So, to be frank, it was like a breath of fresh air when we went from there to the Garden Tomb. This is another site that has been identified as a potential place for the crucifixion and resurrection of Christ. And while we can’t know for sure where these history-changing events occurred, I love how the volunteers there–including our blind guide– encourage worship of the risen Christ. And I will just add, there are some compelling facts pointing to this site.

Did I mention we were taking things out of order? It just kinda worked that way. After a quiet communion there at the Garden and a few minutes in the gift shop, our feet hit the stone again and some of us chose to retrace the steps of Jesus the night before the Crucifixion.

We went out across the Kidron Valley to the Mount of Olives where Jesus went to pray the night of his arrest. The Garden of Gethsemane was empty and there was a slight drizzle of rain that created a peaceful backdrop. There is a large stone there that many believe Jesus prayed on; and a large basilica–one of the few we went in our whole trip.

I could have lingered there a little longer, but we made our way back up to Jerusalem and through the sheeps’ gate and toward the general location of his first trial at Caiaphas’ house. He would later be taken to the Praetorium where we had started out our day or perhaps to the steps we had sat on–just outside the current city walls.

It’s a little hard to absorb it all–even when you’re there for a second time. And it probably didn’t help that we had had to take the places for the events of Jesus’ final days all out of order. But it still helped it all come together in my mind. And there is nothing quite like walking the city on your own two feet, experiencing the awkward blend of old and new; Jewish, Arab and Christian that wets my appetite to know more not only about the biblical history but also the current confusing culture unique to Israel.

Our day wasn’t quite done. We had high hopes to make it to Mamre; but turns out we’ll have to save that for another trip. We did, however, spend a few unplanned Sheckels in a cool gift shop and enjoy some delicious Mexican food in Bethlehem. To close out the night, we drove by the church of the Nativity. Like I said, we took things a little out of order. But we got the bookends right–we started the day with coffee and ended it with a hot shower and a pillow. In the middle, we marveled more than a little bit at this intriguing city of Jerusalem.

Day Five–Long Walk Through Time

Our feet hit the stone early as we headed down to the City of David.  There’s no way to describe out day without a little bit of a history review…If you are at all familiar with the Old Testament, you know that the little boy Hannah brought to the tabernacle at Shiloh would later anoint the first king of Israel, Saul, and the second king of Israel, David.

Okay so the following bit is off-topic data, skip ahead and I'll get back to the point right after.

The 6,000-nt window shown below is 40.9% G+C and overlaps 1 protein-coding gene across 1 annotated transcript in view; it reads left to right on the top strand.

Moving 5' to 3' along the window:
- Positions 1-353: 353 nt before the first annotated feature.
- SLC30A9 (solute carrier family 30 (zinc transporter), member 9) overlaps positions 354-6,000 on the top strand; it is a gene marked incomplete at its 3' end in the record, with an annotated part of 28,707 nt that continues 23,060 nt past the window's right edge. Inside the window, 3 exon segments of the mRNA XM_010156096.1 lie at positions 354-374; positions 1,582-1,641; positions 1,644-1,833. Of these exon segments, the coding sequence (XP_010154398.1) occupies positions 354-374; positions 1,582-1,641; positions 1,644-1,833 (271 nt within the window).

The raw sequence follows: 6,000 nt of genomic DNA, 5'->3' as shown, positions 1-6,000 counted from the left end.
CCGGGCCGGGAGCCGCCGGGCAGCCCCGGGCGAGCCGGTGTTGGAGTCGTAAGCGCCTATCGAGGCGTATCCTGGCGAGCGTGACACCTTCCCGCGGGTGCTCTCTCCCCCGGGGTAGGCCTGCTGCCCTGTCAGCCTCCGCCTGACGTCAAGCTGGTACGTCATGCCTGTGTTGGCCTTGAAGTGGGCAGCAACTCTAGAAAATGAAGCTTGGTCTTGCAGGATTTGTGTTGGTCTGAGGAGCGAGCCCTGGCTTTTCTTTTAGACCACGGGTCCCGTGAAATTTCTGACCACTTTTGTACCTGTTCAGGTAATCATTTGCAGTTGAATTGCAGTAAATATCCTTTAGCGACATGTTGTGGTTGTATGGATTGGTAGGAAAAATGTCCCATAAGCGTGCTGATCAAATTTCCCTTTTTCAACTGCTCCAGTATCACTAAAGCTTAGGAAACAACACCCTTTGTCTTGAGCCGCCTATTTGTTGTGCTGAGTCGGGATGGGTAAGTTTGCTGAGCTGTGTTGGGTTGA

Roughly 1000 BC David conquered the Jebusite city on a finger of land sandwiched between the Kidron valley and the valley of Hinnom from the inside out by sending someone up the water shaft. He then moved the capital of Israel from Shiloh to this new city, called Jerusalem which not only had a strategic defensive but also an excellent water source, the Gihon spring.

The city was small but Solomon would later add on and build the first temple—a grand structure that would attract attention from around the world.

The View from the City of David

We descended on the City of David along with more tour groups than we had seen at any location we had been in so far in our travels.  Curtis wanted to stay in front of them, so we didn’t linger long as we passed through the excavations of David’s palace and the likely residences of his staff. 

Since the city’s position at the top of hill and it’s water source below created a vulnerability, King Hezekiah connected a water tunnel later to divert the water under the mountain and add to the impenetrability of the city. 

We passed through the enormous caverns leading down to Hezekiah’s tunnel which still flows clear spring water.  It was chilly, but once you get used to it, the water doesn’t seem so bad.  We were the first of the morning through the long, impressive tunnel chisel into rock from two directions for a third of a mile to meet in the middle.  It was a lot longer than you think it’s going to be and a little concerning if you’re claustrophobic.  Thank goodness I had Lonnie behind me constantly saying, “keep moving!”  It is dark, damp, and there are no emergency exits.

The tunnel ends at a pool of water which Jewish men still bathe in for ritual cleansing.  We got through just in time to inconvenience a few who were waiting to take their baths in the chilly out of doors.

Despite all the defensives, Jerusalem was destroyed by Nebuchadnezzar and the Babylonians in 586 BC after a string of godless kings; just like Jeremiah prophesied that it would.  There is evidence of the 18 month siege of the city and of course, the temple was destroyed and all of the implements carried off.